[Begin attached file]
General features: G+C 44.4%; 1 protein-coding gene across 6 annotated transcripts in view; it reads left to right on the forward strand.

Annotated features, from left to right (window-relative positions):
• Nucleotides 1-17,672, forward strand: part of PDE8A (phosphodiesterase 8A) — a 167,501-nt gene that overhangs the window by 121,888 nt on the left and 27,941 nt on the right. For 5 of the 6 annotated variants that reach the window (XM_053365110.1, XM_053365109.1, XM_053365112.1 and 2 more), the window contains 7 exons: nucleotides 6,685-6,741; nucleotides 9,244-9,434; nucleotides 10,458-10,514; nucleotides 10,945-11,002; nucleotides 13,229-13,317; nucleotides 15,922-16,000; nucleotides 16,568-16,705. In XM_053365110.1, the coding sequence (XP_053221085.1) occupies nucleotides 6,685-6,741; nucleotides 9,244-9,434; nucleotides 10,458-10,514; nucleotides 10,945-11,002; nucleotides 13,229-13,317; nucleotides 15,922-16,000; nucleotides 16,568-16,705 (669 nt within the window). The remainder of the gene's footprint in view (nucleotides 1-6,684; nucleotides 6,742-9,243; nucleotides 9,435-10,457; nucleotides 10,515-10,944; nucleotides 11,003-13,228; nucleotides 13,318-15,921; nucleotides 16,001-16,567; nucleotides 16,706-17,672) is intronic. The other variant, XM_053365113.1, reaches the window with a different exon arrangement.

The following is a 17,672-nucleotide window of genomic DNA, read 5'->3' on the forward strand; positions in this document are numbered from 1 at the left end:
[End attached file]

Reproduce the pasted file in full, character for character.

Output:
General features: G+C 44.4%; 1 protein-coding gene across 6 annotated transcripts in view; it reads left to right on the forward strand.

Annotated features, from left to right (window-relative positions):
• Nucleotides 1-17,672, forward strand: part of PDE8A (phosphodiesterase 8A) — a 167,501-nt gene that overhangs the window by 121,888 nt on the left and 27,941 nt on the right. For 5 of the 6 annotated variants that reach the window (XM_053365110.1, XM_053365109.1, XM_053365112.1 and 2 more), the window contains 7 exons: nucleotides 6,685-6,741; nucleotides 9,244-9,434; nucleotides 10,458-10,514; nucleotides 10,945-11,002; nucleotides 13,229-13,317; nucleotides 15,922-16,000; nucleotides 16,568-16,705. In XM_053365110.1, the coding sequence (XP_053221085.1) occupies nucleotides 6,685-6,741; nucleotides 9,244-9,434; nucleotides 10,458-10,514; nucleotides 10,945-11,002; nucleotides 13,229-13,317; nucleotides 15,922-16,000; nucleotides 16,568-16,705 (669 nt within the window). The remainder of the gene's footprint in view (nucleotides 1-6,684; nucleotides 6,742-9,243; nucleotides 9,435-10,457; nucleotides 10,515-10,944; nucleotides 11,003-13,228; nucleotides 13,318-15,921; nucleotides 16,001-16,567; nucleotides 16,706-17,672) is intronic. The other variant, XM_053365113.1, reaches the window with a different exon arrangement.

The following is a 17,672-nucleotide window of genomic DNA, read 5'->3' on the forward strand; positions in this document are numbered from 1 at the left end: